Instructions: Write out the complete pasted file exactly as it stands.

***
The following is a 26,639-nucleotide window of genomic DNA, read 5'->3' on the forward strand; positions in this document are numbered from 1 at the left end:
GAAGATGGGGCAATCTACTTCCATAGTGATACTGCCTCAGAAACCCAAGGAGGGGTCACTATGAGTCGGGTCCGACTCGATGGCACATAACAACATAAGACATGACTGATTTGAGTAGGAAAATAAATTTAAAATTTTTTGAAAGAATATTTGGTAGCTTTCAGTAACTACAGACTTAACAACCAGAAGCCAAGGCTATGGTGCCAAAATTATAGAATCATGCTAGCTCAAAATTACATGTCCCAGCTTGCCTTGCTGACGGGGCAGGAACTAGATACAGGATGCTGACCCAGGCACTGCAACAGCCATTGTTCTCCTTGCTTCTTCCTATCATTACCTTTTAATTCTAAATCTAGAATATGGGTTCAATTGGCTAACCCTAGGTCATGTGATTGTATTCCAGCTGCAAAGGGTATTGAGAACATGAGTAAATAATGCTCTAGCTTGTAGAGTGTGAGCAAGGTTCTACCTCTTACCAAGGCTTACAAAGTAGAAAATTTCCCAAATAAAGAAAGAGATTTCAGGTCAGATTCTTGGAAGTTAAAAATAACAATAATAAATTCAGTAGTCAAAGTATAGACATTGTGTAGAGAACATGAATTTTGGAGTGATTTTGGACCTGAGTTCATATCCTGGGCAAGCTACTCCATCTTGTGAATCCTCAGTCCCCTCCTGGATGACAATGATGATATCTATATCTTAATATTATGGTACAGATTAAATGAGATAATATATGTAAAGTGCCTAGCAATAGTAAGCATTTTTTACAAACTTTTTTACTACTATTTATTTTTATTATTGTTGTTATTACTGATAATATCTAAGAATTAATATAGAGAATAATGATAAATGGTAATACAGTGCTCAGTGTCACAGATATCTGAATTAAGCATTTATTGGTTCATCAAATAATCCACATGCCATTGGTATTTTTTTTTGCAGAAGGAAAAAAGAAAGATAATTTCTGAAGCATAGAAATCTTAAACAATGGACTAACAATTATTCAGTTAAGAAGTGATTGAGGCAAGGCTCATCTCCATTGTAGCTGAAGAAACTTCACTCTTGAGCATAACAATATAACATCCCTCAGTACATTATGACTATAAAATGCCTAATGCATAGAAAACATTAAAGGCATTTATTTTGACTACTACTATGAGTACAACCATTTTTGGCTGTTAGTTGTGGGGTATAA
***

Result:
The following is a 26,639-nucleotide window of genomic DNA, read 5'->3' on the forward strand; positions in this document are numbered from 1 at the left end:
GAAGATGGGGCAATCTACTTCCATAGTGATACTGCCTCAGAAACCCAAGGAGGGGTCACTATGAGTCGGGTCCGACTCGATGGCACATAACAACATAAGACATGACTGATTTGAGTAGGAAAATAAATTTAAAATTTTTTGAAAGAATATTTGGTAGCTTTCAGTAACTACAGACTTAACAACCAGAAGCCAAGGCTATGGTGCCAAAATTATAGAATCATGCTAGCTCAAAATTACATGTCCCAGCTTGCCTTGCTGACGGGGCAGGAACTAGATACAGGATGCTGACCCAGGCACTGCAACAGCCATTGTTCTCCTTGCTTCTTCCTATCATTACCTTTTAATTCTAAATCTAGAATATGGGTTCAATTGGCTAACCCTAGGTCATGTGATTGTATTCCAGCTGCAAAGGGTATTGAGAACATGAGTAAATAATGCTCTAGCTTGTAGAGTGTGAGCAAGGTTCTACCTCTTACCAAGGCTTACAAAGTAGAAAATTTCCCAAATAAAGAAAGAGATTTCAGGTCAGATTCTTGGAAGTTAAAAATAACAATAATAAATTCAGTAGTCAAAGTATAGACATTGTGTAGAGAACATGAATTTTGGAGTGATTTTGGACCTGAGTTCATATCCTGGGCAAGCTACTCCATCTTGTGAATCCTCAGTCCCCTCCTGGATGACAATGATGATATCTATATCTTAATATTATGGTACAGATTAAATGAGATAATATATGTAAAGTGCCTAGCAATAGTAAGCATTTTTTACAAACTTTTTTACTACTATTTATTTTTATTATTGTTGTTATTACTGATAATATCTAAGAATTAATATAGAGAATAATGATAAATGGTAATACAGTGCTCAGTGTCACAGATATCTGAATTAAGCATTTATTGGTTCATCAAATAATCCACATGCCATTGGTATTTTTTTTTGCAGAAGGAAAAAAGAAAGATAATTTCTGAAGCATAGAAATCTTAAACAATGGACTAACAATTATTCAGTTAAGAAGTGATTGAGGCAAGGCTCATCTCCATTGTAGCTGAAGAAACTTCACTCTTGAGCATAACAATATAACATCCCTCAGTACATTATGACTATAAAATGCCTAATGCATAGAAAACATTAAAGGCATTTATTTTGACTACTACTATGAGTACAACCATTTTTGGCTGTTAGTTGTGGGGTATAA